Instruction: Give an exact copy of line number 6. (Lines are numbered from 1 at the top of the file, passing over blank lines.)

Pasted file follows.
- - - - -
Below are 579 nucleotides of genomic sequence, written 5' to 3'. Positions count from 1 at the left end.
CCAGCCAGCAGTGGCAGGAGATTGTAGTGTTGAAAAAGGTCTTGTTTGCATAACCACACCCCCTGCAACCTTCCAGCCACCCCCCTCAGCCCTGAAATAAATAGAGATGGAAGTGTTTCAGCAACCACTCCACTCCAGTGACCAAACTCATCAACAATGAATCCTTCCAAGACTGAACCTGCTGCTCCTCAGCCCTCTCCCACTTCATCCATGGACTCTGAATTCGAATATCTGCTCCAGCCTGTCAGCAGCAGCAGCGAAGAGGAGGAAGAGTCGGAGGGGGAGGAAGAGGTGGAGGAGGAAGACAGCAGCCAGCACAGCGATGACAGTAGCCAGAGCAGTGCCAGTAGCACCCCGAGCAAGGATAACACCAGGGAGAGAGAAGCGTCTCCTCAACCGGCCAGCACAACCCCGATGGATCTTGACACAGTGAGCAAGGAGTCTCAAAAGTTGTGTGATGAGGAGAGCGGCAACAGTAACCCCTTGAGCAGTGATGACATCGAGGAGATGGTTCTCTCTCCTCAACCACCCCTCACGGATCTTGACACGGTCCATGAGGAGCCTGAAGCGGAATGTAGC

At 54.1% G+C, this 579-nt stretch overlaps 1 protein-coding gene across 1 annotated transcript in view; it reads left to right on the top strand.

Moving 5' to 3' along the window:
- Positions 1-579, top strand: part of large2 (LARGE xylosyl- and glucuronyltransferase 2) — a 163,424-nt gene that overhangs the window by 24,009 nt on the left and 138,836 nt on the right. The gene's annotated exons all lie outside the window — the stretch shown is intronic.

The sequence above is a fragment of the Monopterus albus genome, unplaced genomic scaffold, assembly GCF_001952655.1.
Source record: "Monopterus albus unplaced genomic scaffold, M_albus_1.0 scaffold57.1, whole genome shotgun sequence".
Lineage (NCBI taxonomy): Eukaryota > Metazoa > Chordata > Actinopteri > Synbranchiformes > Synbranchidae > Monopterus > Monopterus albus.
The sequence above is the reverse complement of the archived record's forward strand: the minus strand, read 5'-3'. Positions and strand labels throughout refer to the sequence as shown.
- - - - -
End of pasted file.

The sequence above is a fragment of the Monopterus albus genome, unplaced genomic scaffold, assembly GCF_001952655.1.